Wednesday, December 22, 2010

Lost Things


"I salute you. There is nothing I can give you which you have not; but there is much that, while I cannot give you, you can take.
No heaven can come to us unless our hearts find rest in it today:
Take heaven.
No peace lies in the future which is not hidden in the present:
Take peace.
The gloom of the world is but a shadow; behind it, yet within our reach is joy:
Take joy.
And so at this Christmas time I greet you, with the prayer that for you, now and forever, the day breaks and the shadows flee away."

~ Fra Giovanni Giocondo (1435?-1515), Italian Franciscan friar and scholar


How horrible to lose things! I’ve always fretted over any lost thing – even a scrap of paper, or a dollar, even if the thing itself is worthless or insignificant. It’s not the value that worries me; it’s the fact that things can get lost.

Because we’re not meant to lose things. To have something, or someone, near to you, and then have it, or him, stripped away – permanently stripped – is an evil thing. It’s a death. Once when I worked as a book-shelving supervisor in a library, I was told that a book misshelved was the same as a book lost. No one could ever find it. If something is lost, it is dead to us.

When I read of parents whose child has been kidnapped, and is gone for months or years, my heart aches and sorrows for them. Is there any worse loss? What about the death of a child? Would it be better to know the child is dead, and at least laid peacefully in earth, rather than to worry every hour if he’s suffering horrible pain? Hungry? Cold? Afraid?

Often on facebook, parents will note the anniversary of a child’s death. These are friends of mine. They usually express grief, longing, loss – but also some degree of trust and hope. I know they feel the gaping hole in their lives, the emptiness of years they expected to have with that child.

No one wants to sooth those wounds with platitudes. I usually remain silent. I’ve never lost a child. But I long to say – I long to say – that the child is not lost, not gone. You can know exactly where he is. You can be absolutely certain he is happy, care-for, loved. You can be sure that you will be with him again, and frankly it’s not many years away. I’ve never lost a child, but wouldn’t all those certainties remove a lot of the sense of losing someone?

Fra Giovanni’s letter (above) expresses that the joys of heaven and the joys of this earth are intricately connected. The soul-rest of heaven, its peace and joy, are all accessible to us here. We must take them, must grasp them, must believe they are ours. The child who LIVES, right now, with Jesus, is just as much alive as he was when he was here. He is no less himself. He remembers you. And if you had a child living in the middle of Siberia, whom you could never see again in this life because of distance or expense, the child in heaven is no more dead than he is. He is just somewhere else.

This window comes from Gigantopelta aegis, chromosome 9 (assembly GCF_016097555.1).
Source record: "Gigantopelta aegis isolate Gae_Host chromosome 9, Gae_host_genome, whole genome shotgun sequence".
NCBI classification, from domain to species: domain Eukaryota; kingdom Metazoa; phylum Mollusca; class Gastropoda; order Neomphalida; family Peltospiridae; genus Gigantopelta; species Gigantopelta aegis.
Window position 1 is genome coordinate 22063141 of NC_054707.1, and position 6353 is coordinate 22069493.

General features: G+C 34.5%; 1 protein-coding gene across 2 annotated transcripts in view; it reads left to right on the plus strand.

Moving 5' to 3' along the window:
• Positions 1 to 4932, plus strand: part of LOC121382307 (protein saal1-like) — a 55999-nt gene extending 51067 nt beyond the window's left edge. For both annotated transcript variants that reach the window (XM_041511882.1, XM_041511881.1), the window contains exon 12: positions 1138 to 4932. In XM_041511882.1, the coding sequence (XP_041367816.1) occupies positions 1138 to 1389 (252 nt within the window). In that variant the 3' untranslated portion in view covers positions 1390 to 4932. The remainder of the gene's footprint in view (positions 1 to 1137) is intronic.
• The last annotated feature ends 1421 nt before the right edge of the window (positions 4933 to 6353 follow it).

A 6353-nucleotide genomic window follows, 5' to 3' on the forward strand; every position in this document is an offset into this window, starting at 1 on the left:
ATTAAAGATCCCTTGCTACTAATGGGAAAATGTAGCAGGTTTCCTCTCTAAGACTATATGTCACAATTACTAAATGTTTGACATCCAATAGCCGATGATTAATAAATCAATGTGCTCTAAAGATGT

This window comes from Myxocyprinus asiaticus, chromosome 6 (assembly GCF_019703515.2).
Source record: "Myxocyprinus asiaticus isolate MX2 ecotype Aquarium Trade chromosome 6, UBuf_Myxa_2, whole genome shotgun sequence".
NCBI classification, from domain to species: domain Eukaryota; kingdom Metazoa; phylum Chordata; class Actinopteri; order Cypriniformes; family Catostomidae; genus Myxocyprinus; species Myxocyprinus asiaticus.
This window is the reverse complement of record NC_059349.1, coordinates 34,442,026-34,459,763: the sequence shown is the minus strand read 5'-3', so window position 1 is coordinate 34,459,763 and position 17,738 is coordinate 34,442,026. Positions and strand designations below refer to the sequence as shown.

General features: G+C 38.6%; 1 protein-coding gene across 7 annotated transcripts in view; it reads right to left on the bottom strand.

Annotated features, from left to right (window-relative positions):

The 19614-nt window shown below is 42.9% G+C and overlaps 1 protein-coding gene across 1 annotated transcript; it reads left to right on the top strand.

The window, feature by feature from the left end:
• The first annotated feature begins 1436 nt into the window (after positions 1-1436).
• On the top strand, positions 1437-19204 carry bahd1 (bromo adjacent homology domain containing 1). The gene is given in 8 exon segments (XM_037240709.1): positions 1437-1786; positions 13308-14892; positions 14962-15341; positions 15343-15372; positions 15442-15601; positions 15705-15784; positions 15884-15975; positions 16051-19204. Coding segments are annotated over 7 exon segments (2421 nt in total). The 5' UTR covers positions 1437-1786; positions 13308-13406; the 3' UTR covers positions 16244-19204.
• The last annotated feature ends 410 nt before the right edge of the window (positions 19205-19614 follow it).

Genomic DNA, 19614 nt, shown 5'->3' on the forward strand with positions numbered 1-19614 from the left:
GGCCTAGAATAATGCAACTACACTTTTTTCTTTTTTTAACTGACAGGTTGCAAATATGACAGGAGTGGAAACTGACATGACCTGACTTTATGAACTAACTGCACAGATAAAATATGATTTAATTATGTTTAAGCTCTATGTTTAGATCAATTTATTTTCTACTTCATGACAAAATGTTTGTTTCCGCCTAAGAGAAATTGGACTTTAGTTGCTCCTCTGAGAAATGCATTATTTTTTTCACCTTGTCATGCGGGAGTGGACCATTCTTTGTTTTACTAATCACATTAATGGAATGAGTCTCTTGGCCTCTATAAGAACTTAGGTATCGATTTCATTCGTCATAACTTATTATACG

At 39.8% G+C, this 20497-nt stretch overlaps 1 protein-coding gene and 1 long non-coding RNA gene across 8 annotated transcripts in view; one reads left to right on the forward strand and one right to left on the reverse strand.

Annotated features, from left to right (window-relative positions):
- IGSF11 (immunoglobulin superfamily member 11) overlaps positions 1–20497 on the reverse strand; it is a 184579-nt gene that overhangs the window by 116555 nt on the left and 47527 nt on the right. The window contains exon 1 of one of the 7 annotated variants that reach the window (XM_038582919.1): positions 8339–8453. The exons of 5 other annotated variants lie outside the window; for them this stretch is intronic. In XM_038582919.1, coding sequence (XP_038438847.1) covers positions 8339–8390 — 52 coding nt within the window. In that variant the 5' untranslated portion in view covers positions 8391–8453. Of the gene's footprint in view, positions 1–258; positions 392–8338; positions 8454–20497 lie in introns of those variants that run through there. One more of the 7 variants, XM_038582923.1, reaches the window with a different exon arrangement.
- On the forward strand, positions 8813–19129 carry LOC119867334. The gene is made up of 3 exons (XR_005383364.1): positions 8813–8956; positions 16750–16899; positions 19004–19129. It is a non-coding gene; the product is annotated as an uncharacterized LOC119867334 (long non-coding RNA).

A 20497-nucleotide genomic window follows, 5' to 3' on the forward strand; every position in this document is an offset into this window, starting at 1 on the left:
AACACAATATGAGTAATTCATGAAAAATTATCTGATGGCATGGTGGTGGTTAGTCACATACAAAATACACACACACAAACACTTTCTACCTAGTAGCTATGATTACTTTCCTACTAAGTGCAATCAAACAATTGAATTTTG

But I hesitate to say this. I don’t want it to sound cruel. Is it a platitude? I don’t know.

George MacDonald wrote a dear poem called “The Girl Who Lost Things,” in which he shows that all lost items are eventually reclaimed in heaven. And what is lovely about it is that he makes no huge divide between the losings of this life and the reclaimings of the next. When the girl died (or as MacDonald says, “lost the world, in a black and stormy wind) “she lost her losses, her aching and her weeping, her pains and griefs and crosses, and all things not worth keeping.” Some things that we'll lose at death are very good to lose.

And what did she find there? All the things of value that she’d lost on this fallen, sin-riddled planet. Those that we ache for, long for – would we bring them back here, only for our own heart’s ease? Would we return them from heaven to a place where so much evil needs to be lost, forever?

MacDonald’s advice to the girl? “Be patient till tomorrow; and mind you don’t beweep things that are not worth such sorrow; for the Father great of fathers, of mothers, girls, and boys, in his arms his children gathers, and sees to all their toys.”

God ensures that His children are not lost. That is the whole point of heaven, of the cross. When we mourn our loved ones as if they no longer exist, as if we cannot trust them in God’s hands, we misunderstand their state, and we misunderstand eternity.

If you have a loved one in heaven, be at peace this Christmas. They are found. The God who was willing for His own Son to be murdered in order to be reunited with His children, will not neglect to bring you together again, as soon as the time is perfect for it.

4 comments:

  1. I would have no hope at all if I didn't trust that The Father has my child (and other loved ones) safe and sound with Him. You are right, these loved ones are in a different place and yet so near....just a breath away. We are all but a breath away from Heaven, aren't we? And yet heaven is in my heart.

    You write good things.
    Jody

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  2. Thank you, Jody. Heaven IS in our hearts, and we belong there.

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  3. This is very comforting...and makes me think also of another aspect of the brokenness and alienation that we experience now: those relationships that are painful because someone will not forgive or for some reason cannot love. They are a loss--and I really had not thought about how even those will be restored when when our redemption is complete. MacDonald's expressions of this truth are so helpful.

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  4. I hadn't thought of that, GJ, but it's very true. How comforting to think that those trying relationships will be healed when we are made perfect. They can be such a heart-ache here.

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